Brightness and contrast
The maximum brightness of the Acer Predator Z35P is slightly higher than that of the AOC Agon AG352UCG. The performance of the Acer is practically the same as that of the HP Omen X 35. These monitors are clearly brighter than the 34-inch ips-counterparts and the 34-inch spva-competitors based on the Samsung panel that is found in the C34F791, the MX34VQ and the Philips 34X7FJEW.
With the minimum brightness of white the Agon AG35UCQ clearly has a better result, although the Z35P does not perform bad either. In a darkened room the AOC model manages to dim the light better.
You could almost start doubting the results, but set to a brightness of white of 150 nits all monitors show the same result for the brightness of a black image: 0.07 cd/m². At maximum brightness the results are a bit further apart, and because we also performed this measurement in the older test method with the 34-inch ips-models of Asus and Acer, you can clearly see the advantage of va-technology: a much deeper black.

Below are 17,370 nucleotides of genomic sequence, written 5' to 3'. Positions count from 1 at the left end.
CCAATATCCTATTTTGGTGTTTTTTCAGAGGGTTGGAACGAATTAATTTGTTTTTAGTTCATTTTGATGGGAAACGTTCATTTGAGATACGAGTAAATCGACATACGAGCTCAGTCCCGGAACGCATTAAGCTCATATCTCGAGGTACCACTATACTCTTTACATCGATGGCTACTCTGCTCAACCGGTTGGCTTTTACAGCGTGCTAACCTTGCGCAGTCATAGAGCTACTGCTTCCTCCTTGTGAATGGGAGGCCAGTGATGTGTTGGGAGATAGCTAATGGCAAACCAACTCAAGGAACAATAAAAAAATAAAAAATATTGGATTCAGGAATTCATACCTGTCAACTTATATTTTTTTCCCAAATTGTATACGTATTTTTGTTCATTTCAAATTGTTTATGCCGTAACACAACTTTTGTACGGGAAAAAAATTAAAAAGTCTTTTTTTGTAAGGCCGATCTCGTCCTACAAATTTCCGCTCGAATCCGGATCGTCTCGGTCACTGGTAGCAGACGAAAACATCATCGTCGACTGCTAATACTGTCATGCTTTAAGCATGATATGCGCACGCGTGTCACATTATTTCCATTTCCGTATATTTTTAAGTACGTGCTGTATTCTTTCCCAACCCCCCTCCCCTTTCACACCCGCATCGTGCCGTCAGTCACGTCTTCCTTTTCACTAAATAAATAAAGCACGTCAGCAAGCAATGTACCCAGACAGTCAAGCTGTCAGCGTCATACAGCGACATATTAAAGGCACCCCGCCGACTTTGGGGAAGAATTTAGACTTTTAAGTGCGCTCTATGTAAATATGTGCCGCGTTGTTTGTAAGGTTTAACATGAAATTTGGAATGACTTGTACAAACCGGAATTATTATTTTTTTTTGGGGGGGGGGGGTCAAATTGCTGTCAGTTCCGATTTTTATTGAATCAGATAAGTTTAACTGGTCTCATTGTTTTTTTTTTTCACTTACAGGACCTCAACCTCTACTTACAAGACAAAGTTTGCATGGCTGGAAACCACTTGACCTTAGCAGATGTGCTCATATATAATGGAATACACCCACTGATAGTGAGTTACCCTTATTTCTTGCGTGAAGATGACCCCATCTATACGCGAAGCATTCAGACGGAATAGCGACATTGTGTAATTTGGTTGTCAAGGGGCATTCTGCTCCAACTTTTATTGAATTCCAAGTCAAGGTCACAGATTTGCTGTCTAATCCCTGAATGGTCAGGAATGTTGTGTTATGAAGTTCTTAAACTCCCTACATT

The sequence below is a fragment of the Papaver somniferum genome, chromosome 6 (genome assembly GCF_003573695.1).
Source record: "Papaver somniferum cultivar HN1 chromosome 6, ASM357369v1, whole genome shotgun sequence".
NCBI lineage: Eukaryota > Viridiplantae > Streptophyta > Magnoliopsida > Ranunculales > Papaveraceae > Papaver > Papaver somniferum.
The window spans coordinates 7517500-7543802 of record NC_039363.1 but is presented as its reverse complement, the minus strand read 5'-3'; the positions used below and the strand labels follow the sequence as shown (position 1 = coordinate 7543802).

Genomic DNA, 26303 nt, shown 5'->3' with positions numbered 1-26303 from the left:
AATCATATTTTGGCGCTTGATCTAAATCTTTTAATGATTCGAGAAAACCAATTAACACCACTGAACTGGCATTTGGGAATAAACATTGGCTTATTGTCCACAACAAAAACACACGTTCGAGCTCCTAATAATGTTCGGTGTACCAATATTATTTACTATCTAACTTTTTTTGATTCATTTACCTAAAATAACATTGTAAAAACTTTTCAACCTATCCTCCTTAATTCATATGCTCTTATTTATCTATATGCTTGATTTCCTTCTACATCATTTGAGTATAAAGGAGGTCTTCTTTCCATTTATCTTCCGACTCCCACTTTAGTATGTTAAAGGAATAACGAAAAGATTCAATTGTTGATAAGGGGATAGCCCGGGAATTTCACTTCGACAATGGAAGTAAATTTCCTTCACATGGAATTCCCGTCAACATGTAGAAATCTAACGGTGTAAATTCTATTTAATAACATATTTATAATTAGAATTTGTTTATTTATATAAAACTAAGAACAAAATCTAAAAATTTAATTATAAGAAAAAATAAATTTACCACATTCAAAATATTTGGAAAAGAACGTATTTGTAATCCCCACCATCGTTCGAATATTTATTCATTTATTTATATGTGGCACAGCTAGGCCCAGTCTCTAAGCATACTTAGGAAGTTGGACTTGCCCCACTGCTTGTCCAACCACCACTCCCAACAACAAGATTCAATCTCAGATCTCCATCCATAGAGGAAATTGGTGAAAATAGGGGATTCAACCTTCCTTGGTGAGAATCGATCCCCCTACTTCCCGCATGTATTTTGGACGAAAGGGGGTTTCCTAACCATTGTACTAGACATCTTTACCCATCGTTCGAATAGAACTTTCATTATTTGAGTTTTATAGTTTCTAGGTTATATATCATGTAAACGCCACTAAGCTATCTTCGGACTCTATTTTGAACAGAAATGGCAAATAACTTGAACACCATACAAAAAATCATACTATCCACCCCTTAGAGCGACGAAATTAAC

The low black value of vertical alignment results in excellent contrast values, although we do see some differences with the checkerboard-test. With the maximum brightness it is clear that ips is lacking here, and that the Agon AG352UCG ends up in first place albeit barely - but this measurement does not mean a lot, considering you rarely view an entirely white image followed by an entirely black image. With the checkerboard-test we see that the models with a Samsung-panel have a slight edge. A lot of this is probably due to the uniformity of the monitors, which is what we take a look at on the next page.